9.
Have you ever had a conflict with a boss? How was it resolved?
Do not say no! Most interviewers will keep drilling deeper to find a conflict. The key is how you behaviorally reacted to conflict and what you did to resolve it. Your answer to this question might determine whether you get the job, so be careful to avoid making the following blunders: Don't give examples in which you and the manager had to stop working together entirely. Rather than criticizing a past manager, let the objective facts speak for themselves. If possible, try to discuss a conflict or dispute that did not stem from questionable behaviors on your own part.

Don't allude to frequent conflicts; this can give the impression that this is an issue you regularly face.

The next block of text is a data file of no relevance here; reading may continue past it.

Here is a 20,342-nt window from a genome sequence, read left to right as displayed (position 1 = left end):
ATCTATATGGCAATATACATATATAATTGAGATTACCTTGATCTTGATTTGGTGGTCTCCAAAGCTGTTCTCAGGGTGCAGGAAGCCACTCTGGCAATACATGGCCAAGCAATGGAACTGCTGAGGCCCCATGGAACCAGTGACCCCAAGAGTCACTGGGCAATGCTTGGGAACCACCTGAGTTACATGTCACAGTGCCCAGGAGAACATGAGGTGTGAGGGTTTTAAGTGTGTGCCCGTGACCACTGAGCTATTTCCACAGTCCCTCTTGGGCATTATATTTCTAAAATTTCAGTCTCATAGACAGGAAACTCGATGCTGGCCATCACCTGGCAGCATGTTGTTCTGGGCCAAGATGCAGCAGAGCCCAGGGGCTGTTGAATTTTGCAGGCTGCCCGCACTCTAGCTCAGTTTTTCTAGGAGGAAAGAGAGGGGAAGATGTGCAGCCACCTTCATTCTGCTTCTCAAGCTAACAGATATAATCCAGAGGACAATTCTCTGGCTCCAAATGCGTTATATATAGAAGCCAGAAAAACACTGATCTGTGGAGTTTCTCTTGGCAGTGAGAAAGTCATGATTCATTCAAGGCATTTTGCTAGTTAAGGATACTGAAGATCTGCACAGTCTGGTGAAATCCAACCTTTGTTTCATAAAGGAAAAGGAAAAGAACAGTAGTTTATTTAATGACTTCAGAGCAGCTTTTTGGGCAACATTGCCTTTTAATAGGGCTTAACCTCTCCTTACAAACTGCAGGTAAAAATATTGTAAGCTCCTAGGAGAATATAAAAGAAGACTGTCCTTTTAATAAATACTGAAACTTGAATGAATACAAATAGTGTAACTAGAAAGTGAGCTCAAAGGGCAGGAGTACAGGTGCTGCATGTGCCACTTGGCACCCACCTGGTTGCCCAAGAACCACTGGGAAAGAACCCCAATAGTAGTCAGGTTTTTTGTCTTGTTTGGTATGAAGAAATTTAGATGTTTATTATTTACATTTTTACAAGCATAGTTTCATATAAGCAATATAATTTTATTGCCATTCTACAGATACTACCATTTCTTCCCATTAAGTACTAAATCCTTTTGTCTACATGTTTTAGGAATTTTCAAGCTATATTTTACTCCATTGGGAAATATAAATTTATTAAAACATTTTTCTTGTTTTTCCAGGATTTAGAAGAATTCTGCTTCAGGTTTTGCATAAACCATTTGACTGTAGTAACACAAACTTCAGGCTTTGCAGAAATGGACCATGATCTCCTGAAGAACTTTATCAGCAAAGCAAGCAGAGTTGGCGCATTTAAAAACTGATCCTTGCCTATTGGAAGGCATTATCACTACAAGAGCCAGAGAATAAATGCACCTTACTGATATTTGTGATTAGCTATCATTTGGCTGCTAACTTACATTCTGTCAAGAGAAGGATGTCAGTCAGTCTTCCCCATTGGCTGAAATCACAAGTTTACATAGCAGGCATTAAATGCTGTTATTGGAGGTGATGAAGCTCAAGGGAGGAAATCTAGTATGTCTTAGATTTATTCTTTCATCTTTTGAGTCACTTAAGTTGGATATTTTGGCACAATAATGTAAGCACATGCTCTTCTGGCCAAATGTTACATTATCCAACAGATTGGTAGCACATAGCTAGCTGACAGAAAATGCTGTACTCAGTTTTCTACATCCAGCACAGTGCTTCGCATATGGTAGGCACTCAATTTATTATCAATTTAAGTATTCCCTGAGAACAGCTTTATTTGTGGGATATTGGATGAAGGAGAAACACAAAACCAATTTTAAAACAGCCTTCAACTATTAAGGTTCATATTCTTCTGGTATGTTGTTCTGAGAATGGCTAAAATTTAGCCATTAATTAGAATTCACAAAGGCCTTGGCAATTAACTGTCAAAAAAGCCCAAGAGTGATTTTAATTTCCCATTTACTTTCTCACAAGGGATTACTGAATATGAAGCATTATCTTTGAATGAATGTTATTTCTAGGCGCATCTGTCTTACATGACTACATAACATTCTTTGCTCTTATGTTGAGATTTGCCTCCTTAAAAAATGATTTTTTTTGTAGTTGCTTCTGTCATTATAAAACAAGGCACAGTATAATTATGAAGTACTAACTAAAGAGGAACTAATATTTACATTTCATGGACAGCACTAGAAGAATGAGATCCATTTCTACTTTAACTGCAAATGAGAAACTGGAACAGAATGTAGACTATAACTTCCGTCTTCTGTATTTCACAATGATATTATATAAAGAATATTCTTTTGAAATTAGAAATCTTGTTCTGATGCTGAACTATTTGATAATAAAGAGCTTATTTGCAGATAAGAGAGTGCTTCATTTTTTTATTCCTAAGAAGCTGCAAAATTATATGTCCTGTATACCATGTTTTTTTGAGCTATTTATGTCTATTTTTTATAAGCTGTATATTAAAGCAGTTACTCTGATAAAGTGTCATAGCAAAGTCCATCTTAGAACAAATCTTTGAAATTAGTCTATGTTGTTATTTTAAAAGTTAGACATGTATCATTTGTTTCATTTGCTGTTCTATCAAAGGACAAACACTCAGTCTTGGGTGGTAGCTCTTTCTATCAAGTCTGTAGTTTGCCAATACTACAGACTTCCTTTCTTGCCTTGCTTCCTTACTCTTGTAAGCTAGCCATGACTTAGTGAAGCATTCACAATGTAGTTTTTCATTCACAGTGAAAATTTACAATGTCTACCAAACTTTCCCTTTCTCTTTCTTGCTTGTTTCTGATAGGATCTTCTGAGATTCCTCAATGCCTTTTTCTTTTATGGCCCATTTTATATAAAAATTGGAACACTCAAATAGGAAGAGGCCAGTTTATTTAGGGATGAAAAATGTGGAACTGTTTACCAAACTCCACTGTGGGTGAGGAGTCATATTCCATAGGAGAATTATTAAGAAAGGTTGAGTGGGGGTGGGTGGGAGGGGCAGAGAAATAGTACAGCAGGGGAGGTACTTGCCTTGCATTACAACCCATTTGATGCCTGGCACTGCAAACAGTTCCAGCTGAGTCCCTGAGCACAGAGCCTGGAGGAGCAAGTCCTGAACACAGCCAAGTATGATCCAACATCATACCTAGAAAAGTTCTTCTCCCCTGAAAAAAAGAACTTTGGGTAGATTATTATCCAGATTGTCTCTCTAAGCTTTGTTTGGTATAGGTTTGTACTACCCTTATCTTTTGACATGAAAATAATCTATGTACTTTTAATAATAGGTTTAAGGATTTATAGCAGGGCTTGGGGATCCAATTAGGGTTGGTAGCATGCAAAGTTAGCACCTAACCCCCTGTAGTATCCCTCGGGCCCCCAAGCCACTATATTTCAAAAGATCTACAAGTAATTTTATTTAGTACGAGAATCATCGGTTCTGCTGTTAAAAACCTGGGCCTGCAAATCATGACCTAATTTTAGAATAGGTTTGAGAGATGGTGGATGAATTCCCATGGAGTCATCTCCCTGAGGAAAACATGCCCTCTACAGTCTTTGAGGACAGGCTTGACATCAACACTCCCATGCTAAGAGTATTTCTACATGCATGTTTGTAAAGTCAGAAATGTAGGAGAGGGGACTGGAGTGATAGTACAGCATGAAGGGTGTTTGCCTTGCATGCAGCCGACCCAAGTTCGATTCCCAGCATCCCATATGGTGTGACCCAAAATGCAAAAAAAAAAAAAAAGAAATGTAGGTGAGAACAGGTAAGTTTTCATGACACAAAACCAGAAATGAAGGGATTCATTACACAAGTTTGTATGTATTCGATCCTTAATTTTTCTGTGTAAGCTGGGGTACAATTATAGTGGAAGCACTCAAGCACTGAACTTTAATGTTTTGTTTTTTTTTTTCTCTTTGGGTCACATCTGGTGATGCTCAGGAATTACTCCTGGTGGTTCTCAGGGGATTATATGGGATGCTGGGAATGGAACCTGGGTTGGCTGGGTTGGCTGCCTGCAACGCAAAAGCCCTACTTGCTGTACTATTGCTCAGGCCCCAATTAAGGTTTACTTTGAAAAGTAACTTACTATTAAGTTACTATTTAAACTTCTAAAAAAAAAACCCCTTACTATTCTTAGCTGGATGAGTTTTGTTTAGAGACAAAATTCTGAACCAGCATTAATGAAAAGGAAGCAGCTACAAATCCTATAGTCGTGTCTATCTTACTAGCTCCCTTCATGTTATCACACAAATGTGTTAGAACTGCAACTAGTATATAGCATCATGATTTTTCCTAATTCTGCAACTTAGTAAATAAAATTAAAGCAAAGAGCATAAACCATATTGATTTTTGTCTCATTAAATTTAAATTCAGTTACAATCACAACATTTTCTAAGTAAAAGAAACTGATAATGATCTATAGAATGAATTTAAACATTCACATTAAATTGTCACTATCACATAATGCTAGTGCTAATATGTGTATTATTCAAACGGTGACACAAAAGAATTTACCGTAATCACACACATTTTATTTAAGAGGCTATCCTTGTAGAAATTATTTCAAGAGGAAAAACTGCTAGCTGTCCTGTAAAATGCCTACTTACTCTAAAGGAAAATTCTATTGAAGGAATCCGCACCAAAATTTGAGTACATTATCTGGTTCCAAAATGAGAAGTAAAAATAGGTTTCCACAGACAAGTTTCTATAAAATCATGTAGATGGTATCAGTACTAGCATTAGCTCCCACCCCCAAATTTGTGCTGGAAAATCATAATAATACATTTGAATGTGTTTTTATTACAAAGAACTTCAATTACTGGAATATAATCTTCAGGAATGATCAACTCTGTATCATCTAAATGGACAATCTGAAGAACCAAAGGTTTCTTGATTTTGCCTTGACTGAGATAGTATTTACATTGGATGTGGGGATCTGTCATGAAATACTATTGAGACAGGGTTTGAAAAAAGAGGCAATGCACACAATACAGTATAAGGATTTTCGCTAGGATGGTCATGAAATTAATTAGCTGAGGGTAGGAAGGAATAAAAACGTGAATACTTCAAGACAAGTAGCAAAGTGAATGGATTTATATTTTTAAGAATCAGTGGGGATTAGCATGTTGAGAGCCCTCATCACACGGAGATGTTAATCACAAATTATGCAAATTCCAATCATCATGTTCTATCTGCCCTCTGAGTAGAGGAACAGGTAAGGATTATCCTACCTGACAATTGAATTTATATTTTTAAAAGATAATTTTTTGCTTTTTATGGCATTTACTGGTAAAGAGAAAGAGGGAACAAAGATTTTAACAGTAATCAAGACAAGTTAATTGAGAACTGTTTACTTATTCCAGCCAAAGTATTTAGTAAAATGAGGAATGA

Try to avoid displaying a negative attitude when you give your answer, as this could lead a manager to think that you would bring a similar outlook on this job.
Bobbi's Answer #1
"I had a conflict with a manager earlier in my career. One of our team members skipped out on work six times in one month, and I was always asked to cover their shift last minute. I was frustrated and could not understand why my manager wasn't just terminating the employee. I reacted hastily, and the manager patiently reminded me that he had his reasons. He explained that he asked me to cover the shifts because he liked me and I was reliable. It turns out the absent employee had serious health concerns, and our manager was trying to be empathetic without disclosing the situation to our team. I felt terrible and learned that sometimes things aren't always as they seem. I apologized, and all was well."
Bobbi's Answer #2